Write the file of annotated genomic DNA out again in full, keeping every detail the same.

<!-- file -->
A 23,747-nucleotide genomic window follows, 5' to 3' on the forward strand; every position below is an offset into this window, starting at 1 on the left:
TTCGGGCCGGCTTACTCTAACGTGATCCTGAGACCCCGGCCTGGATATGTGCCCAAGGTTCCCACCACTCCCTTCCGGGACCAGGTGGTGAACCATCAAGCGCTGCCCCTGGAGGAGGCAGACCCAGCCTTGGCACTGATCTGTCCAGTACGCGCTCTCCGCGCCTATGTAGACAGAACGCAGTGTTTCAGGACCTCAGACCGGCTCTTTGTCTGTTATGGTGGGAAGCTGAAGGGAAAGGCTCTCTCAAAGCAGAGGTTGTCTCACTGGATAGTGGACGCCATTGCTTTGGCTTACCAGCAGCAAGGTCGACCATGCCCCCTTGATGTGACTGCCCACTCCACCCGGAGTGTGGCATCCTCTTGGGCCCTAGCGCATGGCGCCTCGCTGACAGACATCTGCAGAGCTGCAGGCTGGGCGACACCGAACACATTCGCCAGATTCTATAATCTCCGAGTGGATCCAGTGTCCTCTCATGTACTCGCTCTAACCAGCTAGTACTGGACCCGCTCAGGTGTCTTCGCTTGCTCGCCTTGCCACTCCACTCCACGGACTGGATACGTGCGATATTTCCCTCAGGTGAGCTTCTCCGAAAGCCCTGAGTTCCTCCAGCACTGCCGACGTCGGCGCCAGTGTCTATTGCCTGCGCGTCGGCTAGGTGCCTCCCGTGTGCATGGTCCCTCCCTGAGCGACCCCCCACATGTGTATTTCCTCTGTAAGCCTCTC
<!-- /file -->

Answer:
A 23,747-nucleotide genomic window follows, 5' to 3' on the forward strand; every position below is an offset into this window, starting at 1 on the left:
TTCGGGCCGGCTTACTCTAACGTGATCCTGAGACCCCGGCCTGGATATGTGCCCAAGGTTCCCACCACTCCCTTCCGGGACCAGGTGGTGAACCATCAAGCGCTGCCCCTGGAGGAGGCAGACCCAGCCTTGGCACTGATCTGTCCAGTACGCGCTCTCCGCGCCTATGTAGACAGAACGCAGTGTTTCAGGACCTCAGACCGGCTCTTTGTCTGTTATGGTGGGAAGCTGAAGGGAAAGGCTCTCTCAAAGCAGAGGTTGTCTCACTGGATAGTGGACGCCATTGCTTTGGCTTACCAGCAGCAAGGTCGACCATGCCCCCTTGATGTGACTGCCCACTCCACCCGGAGTGTGGCATCCTCTTGGGCCCTAGCGCATGGCGCCTCGCTGACAGACATCTGCAGAGCTGCAGGCTGGGCGACACCGAACACATTCGCCAGATTCTATAATCTCCGAGTGGATCCAGTGTCCTCTCATGTACTCGCTCTAACCAGCTAGTACTGGACCCGCTCAGGTGTCTTCGCTTGCTCGCCTTGCCACTCCACTCCACGGACTGGATACGTGCGATATTTCCCTCAGGTGAGCTTCTCCGAAAGCCCTGAGTTCCTCCAGCACTGCCGACGTCGGCGCCAGTGTCTATTGCCTGCGCGTCGGCTAGGTGCCTCCCGTGTGCATGGTCCCTCCCTGAGCGACCCCCCACATGTGTATTTCCTCTGTAAGCCTCTC